Zoo Photography

Figure 1

It’s a zoo out there! Most of us will never have a chance to go into the wilderness to capture our own wildlife photos. One attraction of the zoos across this country is that they bring animals close so we don’t have to disrupt their habitat. People often have mixed feelings about animals being kept in captivity. However, seeing these wonderful creatures “up close and personal” creates a stronger bond between man and beast, encouraging us to feel a greater need to preserve them. If we don’t, they’ll disappear. 

There are a number of kinds of zoos. First, the everyday types feature animals inside cages so that we can walk by and look at them. They, in turn, look back at us. Second, very large drive-through wildlife areas are set up to enable us to drive through in our automobiles and watch the animals in their somewhat natural habitat while we stay in the relative comfort and safety of our vehicles. A third variety requires that we park our cars and use the zoo’s transportation, whether it is a swamp buggy, monorail, or some other vehicle. And, finally, there are aquariums in which glass takes the place of cage wire. 

Each type of zoo provides its own photo opportunities. Where is the zoo closest to you? Here are some sources for you to use to find zoos in your area. You may find more by going to a search engine and typing in “zoos.”

The American Zoo and Aquarium Association has a site that can be found by clicking on the following: http://www.aza.org/FindZooAquarium/

The WWW Virtual Library of Zoos can be found at the following site:

http://www.mindspring.com/~zoonet/www_virtual_lib/zoos.html

One of the biggest problems you’ll run into while photographing animals at a zoo is the very thing that keeps you and the animals apart–fence wire. Nothing can ruin a photo faster than the blur of a fence between the camera and the animal. Apart from climbing over the fence—an activity that’s not only prohibited, but also very dangerous–what can you do? The best solution I’ve found is to use a telephoto lens and a wide lens opening. I move the end of the lens as close as possible to an opening in the links of the fence. Occasionally, I get a slight blurring around the edges of my image, but this problem can often be remedied with a product such as PhotoShop or some other editing software. A second way to escape the fence dilemma is to do some scouting and see if you can locate viewing areas that eliminate the fence in your way. 

Figure 2

Figure 3

Figure 4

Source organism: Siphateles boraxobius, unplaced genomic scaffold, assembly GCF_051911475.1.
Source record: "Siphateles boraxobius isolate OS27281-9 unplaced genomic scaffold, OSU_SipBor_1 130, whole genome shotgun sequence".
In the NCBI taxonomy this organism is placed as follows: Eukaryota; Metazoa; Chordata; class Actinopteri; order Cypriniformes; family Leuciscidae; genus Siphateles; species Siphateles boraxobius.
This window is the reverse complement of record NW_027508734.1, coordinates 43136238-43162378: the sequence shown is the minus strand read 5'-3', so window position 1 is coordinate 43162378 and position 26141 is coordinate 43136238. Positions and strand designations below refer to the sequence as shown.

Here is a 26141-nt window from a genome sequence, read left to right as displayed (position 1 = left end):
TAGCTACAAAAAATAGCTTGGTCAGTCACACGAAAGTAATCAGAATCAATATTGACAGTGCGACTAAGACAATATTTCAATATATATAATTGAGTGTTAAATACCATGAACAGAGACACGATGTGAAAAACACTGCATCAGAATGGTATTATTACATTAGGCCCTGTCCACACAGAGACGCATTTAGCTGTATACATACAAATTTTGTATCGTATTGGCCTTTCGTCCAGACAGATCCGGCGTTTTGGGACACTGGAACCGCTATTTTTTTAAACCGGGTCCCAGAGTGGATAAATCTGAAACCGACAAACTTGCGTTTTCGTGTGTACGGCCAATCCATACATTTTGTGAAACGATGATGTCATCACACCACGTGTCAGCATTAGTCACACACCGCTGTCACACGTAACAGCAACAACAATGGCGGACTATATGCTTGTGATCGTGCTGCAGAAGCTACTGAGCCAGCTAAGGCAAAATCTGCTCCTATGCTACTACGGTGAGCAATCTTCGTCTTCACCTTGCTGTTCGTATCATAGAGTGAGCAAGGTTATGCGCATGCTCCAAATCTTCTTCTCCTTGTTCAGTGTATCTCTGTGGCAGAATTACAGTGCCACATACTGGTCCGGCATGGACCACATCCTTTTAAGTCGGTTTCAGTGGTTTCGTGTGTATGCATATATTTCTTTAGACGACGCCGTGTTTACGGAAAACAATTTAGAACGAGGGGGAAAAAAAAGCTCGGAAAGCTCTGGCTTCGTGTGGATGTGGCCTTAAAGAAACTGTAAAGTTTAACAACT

Other distracting features to watch for include fences and buildings that will appear in the picture behind the animals. If at all possible, choose a position from which you can avoid them in your scene. Take a look at the photos I have inserted. In figure1, a picture of chimps, I was able to shoot over the moat that acted as a barrier. In figure 2, you’ll note the white tiger is standing in front of disconcerting background. I made this shot and the next one through a chain link fence. In figure 3, you can see the benefit of moving very slightly to improve the situation with a distracting background. In figure 4, I was able to catch the shot of the red wolf by shooting over the fence. 

At aquariums, I’ve found it helpful to use a wider angled lens and place it against the glass to minimize any reflections. You must pre-guess your setting and DOF (depth of field) in such cases. But getting the lens right up to the glass is especially important if you’re going to use a flash. Otherwise, the light will cause a very bad, bright spot on your photo as it reflects from the glass to the lens. 

Feeding time is often a good time to get shots of animals at the zoo. Don’t forget to take photos of the young or baby animals, too, as adorable youngsters with their playful actions and facial expressions will always bring “ooh’s” and “ahh’s” from your viewers.

When I suggested shooting close to fences, please notice that I didn’t mention bars. If an animal is behind bars in a cage, it’s likely that you won’t be able to place your camera against the bars–nor would you want to. You may well lose your camera or even an arm or a leg, if you do. Always obey the posted rules and good common sense. Your subjects may look like docile pets, but they’re still wild animals and can revert to wild behavior at a moment’s notice. Caution is, of course, even more important if you happen to meet animals in the wild where there will be no bars between you and them. Not a good situation–unless you’re extremely fast! 

Even in a zoo, you can suffer from bug bites and sunburn, so remember to take and use bug spray and sunscreen. Scout out the area and pick your spot to reduce background problems as well as foreground problems. When confronted with a fence that just won’t go away, get up close to it, and open your lens. If you stand back and make the fence a part of the shot, your image won’t be nearly as interesting. 

Zoos may be smelly, but they’re a lot of fun. Don’t monkey around. Go get those zoo shots!

Article by Willis T. Bird

All written content (and most images) in these articles are copyrighted by the authors. Copyrighted material from Apogee Photo Mag should not be used elsewhere without seeking the authors permission.

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